13. Richard Lindsey

    Richard Lindsey

    Mar 25, 2000
    Metro NYC
    My thought exactly. How many times, in how many ways? There really should be a sticky on this stuff.
     
  14. IvanMike

    IvanMike Player Characters fear me... Staff Member Supporting Member

    Nov 10, 2002
    Middletown CT, USA
    :D :D :D

    a couple of things
    1st off, i don't think your head can handle a 2 ohm load so an extension cab is out. most heads are rated as being able to safely power a minimum of a 4 ohm load. adding another 4 ohm cab will give you a net impedance of 2 ohms, adding an 8 ohm cab will give you 2.67 ohms. either way is no good.
    you are so close with 400 watts going into a cab rated for 350 i wouldnt sweat it at all. You're really only going to be putting the full 400 into it at your loudest peaks, and if you're that close to the amp's limit you're probably going to hear some clipping anyway and have to turn down.
    clipping in and of itself won't damage speakers. however, most solid state amps start producing twice their rated power when they clip. clipping a 350 watt amp into your cab would give you 700 watts. not cool. A lot of us use a good amount of headroom to keep our signal clean. Say i was using a 700 watt amp with that speaker. 700 watts is only 3 dB louder (just noticeable) than 350. If i was running it as loud as you would with the 400 watt amp, most of the time i might only be putting a max of 175-200 watts into it at most. Probably more like 100 watts. that woudl give me 6-9 dB of "headroom". i wouldnt be turning it up to the point where the speaker would start to be overdriven as i could hear that. every once in a while i might have a transient not that went up to four or five hundred watts, which your 350 watt cab should be able to handle as short "peaks". Using the 400 watt amp the same way woudl have me "clipping" every once in a while, putting 700 watts of icky sound into that cab, possibly blowing it if i kept it up.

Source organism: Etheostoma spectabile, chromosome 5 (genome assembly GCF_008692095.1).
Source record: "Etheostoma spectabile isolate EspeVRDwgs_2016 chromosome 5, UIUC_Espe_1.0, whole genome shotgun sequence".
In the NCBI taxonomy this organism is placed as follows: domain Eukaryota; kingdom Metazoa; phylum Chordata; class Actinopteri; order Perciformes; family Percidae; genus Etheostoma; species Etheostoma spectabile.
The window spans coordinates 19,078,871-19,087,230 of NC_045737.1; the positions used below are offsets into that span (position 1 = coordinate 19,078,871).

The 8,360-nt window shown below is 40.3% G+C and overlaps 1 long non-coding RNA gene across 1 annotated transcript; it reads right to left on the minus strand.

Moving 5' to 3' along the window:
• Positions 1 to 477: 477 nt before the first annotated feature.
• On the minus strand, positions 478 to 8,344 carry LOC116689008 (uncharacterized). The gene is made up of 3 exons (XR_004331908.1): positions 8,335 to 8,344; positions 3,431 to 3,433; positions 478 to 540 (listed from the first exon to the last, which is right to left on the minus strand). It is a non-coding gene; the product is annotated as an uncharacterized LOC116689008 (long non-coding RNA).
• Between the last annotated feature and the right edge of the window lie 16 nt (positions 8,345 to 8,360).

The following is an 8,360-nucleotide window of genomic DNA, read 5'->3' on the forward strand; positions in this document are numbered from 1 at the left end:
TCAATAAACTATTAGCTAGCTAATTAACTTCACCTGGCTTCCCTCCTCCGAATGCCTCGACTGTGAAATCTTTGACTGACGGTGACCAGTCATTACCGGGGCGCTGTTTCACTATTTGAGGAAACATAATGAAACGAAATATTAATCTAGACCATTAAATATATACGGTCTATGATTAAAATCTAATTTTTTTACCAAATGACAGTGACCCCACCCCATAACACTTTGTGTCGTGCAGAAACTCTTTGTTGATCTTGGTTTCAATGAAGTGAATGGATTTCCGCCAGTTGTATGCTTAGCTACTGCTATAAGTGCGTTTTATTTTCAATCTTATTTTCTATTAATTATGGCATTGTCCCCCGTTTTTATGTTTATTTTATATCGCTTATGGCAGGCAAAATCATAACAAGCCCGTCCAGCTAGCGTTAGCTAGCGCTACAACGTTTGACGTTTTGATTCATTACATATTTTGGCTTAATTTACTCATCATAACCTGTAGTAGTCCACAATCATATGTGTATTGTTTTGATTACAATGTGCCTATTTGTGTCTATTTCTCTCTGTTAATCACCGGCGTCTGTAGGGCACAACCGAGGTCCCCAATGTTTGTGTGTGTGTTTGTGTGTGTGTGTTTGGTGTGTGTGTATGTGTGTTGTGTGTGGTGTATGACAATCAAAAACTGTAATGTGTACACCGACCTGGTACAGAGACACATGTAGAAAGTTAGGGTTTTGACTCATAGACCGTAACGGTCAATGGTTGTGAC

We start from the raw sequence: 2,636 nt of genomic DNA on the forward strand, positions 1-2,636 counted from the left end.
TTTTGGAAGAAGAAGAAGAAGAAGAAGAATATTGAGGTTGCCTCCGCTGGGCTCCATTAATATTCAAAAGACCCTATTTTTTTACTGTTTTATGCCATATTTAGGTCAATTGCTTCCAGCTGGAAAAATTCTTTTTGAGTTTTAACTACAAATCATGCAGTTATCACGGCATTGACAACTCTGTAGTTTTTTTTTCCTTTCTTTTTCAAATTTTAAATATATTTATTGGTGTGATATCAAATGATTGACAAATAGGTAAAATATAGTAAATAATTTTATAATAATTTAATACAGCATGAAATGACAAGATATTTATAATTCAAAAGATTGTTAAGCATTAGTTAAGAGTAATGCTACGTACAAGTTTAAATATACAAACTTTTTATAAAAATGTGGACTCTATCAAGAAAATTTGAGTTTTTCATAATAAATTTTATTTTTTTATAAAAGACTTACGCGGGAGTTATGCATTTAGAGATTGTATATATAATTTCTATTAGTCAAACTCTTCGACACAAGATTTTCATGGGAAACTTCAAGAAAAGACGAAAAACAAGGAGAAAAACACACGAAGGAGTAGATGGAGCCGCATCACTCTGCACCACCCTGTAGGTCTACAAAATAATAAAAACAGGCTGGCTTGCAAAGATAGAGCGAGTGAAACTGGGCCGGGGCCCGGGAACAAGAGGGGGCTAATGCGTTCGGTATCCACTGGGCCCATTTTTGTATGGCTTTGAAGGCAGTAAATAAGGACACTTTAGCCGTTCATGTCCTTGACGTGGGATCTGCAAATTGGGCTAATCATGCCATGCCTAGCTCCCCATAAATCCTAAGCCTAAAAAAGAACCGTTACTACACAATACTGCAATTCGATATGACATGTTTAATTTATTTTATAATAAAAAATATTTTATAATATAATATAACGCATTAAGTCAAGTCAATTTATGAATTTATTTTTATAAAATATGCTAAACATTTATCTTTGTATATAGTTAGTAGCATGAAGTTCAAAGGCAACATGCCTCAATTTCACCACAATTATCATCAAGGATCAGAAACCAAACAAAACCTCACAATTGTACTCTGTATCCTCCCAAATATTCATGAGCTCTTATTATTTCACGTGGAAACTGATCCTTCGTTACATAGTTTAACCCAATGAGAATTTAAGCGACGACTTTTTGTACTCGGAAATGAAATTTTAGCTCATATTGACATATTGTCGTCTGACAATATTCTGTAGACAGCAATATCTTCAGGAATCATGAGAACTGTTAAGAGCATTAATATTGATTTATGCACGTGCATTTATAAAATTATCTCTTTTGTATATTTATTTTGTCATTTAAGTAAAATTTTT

15. You have to know what to expect on these type forums (especially one this large). It is like listening to pop radio. If you listen long enough you hear the same song "over and over again" ..... (cause it's all in my head)!

    Why would you read all the way down to the bottom of a thread that has been beat to death anyway? The title was far from deceptive.
     

  16. My 'ARGH' was more about erroneous information......
     
  17. Richard Lindsey

    Richard Lindsey

    Mar 25, 2000
    Metro NYC
    +1
     
  18. Joe Beets

    Joe Beets Guest

    Nov 21, 2004
    PLX 2402 bridged into one Eden 112XLT, no problem, and I will never get tired of posting about it.
     

  19. OK :D. Get a tone generator. Set it so that it's putting out a 100Hz (or pretty much any other frequency in the audio band) sine wave at about 1.5V RMS. Connect that to the input of your 2402 and your 112XLT. The 1.5V input will drive the 2402 to full power (1500W@8Ohms). Time how long the 12 lasts before the VC melts. I'll bet dollars to donuts that it will fail in less than 30 seconds. Then you will understand that there's a huge difference between powering a 250W rated cab with a 1500W amp and actually putting 1500W into the cabinet.

    On second thought don't do that. ;)

    It is totally ok to power cabs with more powerful amps because music is dynamic. So on average, even if you're hitting the clip lights from time to time, you're only putting a fraction of the amp's power into the cab.
     
  20. Munjibunga

    Munjibunga Total Hyper-Elite Member Gold Supporting Member

    May 6, 2000
    San Diego (when not at Groom Lake)
    Independent Contractor to Bass San Diego
    I'm getting some new EAW SBX 220 subs for my PA. They're rated at 1,400 watts program. The tech folks at EAW recommend power amps having 1.5 to 2.0 times the rating of the cabinet. I'm going to bridge one PLX 2402 into each one of the subs, for 2,400 watts each. It's all about headroom.